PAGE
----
NEW WATERFORD, Ohio — A shelf containing Myron Wehr’s milk bottle collection sits near his desk in his office at his farm in New Waterford, Ohio. His desk is surrounded by filing cabinets, binders labeled with sticky notes and newspapers.
Though his office is filled with paper and physical mementos of the past, Wehr isn’t afraid of technology — or the future. He holds up his cell phone and explains how it lets him keep track of the 1,600 acres that he farms across five counties in Ohio and Pennsylvania.
“To me, it’s unreal,” he said. “I’ve got every field on here.”
Technology isn’t just a constantly evolving language that’s hard to stay fluent in, to him. It’s a tool.
Wehr, 80, has been a crop farmer for more than 50 years. He’s seen many other farmers refuse to adapt to changing times, instead farming the way their fathers did. That’s not him.
“If you do that the same way long enough, you ain’t gonna be in business,” Wehr said. “You gotta evolve and make changes as things evolve.”
Over the years, Wehr has gone from picking corn with a one-row picker to using combines with eight-row heads. He’s gone from planting two rows at once to 16.
“I’ve seen a lot of changes in my lifetime,” he said.
He’s been doing no-till and reduced tillage since the ’60s. He’s learned and experimented with the best times and ways to apply nutrients like nitrogen and phosphorus.
He works with Heritage Cooperative to test his soil in 2.5-acre grids so that he can apply fertilizer and lime based on what each grid needs.
If you do that the same way long enough, you ain’t gonna be in business … You gotta evolve and make changes as things evolve.
Wehr also doesn’t apply liquid manure on top of the ground anymore. He incorporates it so that he loses less of the nutrients from it to runoff, especially during storms.
“I want to protect the environment and help keep the soil in the fields,” he said.
Focus on soil health and stewardship has paid off for him in many ways. He’s seen his fields become more productive. He’s seen his costs for fertilizer and lime go down.
“We’re treating what needs to be treated,” Wehr said. “We’re not increasing the best spots in the field as far as yield goes, but we’re bringing the low spots up, and increasing the overall yield average.”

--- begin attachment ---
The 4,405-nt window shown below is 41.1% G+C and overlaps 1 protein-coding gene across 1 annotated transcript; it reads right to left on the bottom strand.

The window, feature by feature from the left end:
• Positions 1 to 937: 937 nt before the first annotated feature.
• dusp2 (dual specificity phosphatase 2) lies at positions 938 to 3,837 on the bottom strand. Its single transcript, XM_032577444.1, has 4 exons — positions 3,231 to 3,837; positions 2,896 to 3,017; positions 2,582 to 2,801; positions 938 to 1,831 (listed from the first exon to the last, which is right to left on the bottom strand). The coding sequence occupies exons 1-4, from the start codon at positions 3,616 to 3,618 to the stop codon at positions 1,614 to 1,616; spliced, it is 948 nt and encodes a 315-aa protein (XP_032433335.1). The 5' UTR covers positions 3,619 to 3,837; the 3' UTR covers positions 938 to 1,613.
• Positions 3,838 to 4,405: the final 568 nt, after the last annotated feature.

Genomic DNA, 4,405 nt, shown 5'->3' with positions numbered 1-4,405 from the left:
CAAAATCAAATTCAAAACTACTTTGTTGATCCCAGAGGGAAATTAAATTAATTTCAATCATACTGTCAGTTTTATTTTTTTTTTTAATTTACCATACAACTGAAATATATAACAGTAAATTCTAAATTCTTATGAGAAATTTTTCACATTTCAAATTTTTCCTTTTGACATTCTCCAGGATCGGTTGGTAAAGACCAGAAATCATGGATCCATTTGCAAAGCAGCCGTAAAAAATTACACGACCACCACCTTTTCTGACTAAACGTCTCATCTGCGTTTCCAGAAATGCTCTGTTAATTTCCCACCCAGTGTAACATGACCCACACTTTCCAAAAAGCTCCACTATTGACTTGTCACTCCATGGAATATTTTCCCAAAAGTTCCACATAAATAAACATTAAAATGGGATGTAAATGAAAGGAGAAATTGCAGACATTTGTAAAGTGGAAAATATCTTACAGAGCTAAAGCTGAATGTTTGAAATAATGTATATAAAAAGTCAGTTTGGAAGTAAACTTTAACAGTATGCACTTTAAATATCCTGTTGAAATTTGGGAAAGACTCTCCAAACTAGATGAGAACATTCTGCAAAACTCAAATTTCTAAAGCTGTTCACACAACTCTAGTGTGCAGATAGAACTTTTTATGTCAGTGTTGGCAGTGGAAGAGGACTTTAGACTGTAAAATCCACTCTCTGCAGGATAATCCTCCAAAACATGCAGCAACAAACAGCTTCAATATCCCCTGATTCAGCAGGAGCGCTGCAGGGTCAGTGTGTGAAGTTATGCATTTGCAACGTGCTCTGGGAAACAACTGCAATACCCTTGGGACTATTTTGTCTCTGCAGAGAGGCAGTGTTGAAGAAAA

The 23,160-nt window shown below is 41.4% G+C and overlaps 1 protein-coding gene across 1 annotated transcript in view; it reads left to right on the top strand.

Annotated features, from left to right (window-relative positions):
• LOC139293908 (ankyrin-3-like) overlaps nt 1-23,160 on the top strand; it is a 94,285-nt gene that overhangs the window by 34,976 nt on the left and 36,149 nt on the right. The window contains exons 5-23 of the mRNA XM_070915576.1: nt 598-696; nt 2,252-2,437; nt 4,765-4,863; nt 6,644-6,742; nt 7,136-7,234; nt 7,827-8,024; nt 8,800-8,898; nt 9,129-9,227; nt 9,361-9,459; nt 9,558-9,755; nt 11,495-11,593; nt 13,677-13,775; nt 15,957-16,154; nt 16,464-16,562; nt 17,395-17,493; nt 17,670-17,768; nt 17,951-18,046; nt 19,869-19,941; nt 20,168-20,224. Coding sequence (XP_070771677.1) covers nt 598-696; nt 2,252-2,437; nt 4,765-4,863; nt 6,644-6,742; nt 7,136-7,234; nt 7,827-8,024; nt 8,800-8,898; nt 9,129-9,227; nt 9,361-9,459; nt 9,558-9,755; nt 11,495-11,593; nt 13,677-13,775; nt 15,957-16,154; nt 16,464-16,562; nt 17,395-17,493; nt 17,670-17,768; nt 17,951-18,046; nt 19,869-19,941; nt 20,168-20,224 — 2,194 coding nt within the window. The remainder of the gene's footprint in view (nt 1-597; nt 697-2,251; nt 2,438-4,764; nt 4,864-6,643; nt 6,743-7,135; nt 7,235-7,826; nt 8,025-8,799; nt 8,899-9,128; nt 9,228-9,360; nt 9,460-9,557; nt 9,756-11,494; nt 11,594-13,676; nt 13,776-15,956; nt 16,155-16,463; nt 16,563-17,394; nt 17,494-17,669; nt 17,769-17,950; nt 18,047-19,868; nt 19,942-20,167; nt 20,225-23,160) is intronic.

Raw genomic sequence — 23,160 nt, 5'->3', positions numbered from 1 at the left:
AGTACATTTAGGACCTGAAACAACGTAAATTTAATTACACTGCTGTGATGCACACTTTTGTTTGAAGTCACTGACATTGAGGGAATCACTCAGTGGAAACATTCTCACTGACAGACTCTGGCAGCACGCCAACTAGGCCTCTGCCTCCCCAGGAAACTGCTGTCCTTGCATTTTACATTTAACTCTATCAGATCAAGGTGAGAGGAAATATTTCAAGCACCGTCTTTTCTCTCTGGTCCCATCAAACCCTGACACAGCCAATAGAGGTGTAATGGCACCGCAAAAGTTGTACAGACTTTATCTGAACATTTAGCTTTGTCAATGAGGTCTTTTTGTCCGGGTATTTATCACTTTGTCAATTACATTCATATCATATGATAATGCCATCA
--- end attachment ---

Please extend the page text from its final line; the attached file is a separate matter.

Wehr has a degree in dairy science with a minor in agriculture engineering from Ohio State University.
“I spent four years down at Ohio State, but I’ve spent 50 years since then getting more education,” Wehr said.
Wehr likes seeing how he can improve his yields and his crops. He’s eager to experiment with different practices, try things out and see what works and what doesn’t.
“[Farming is] what keeps me going,” he said. “It’s something to do.”
One of his fields will produce four crops in just three years. He double cropped barley and soybeans this year.
“Those acres will be my most profitable acres,” Wehr said.
In some fields, he has something growing almost year-round.
Wehr has gotten federal subsidies for some of his conservation and stewardship work. He’s gotten payments to participate in various programs and for things like putting in waterways and drain tile.
He has also applied for and gotten subsidies from other programs, like the Market Facilitation Program and COVID-19 relief packages.
Those types of programs weren’t always part of farming for Wehr. In 1974, Wehr sold corn for $4 per bushel. But as other things — pick up trucks, healthcare, etc. — got more expensive, with more middle men and more global competition, crop prices didn’t go up.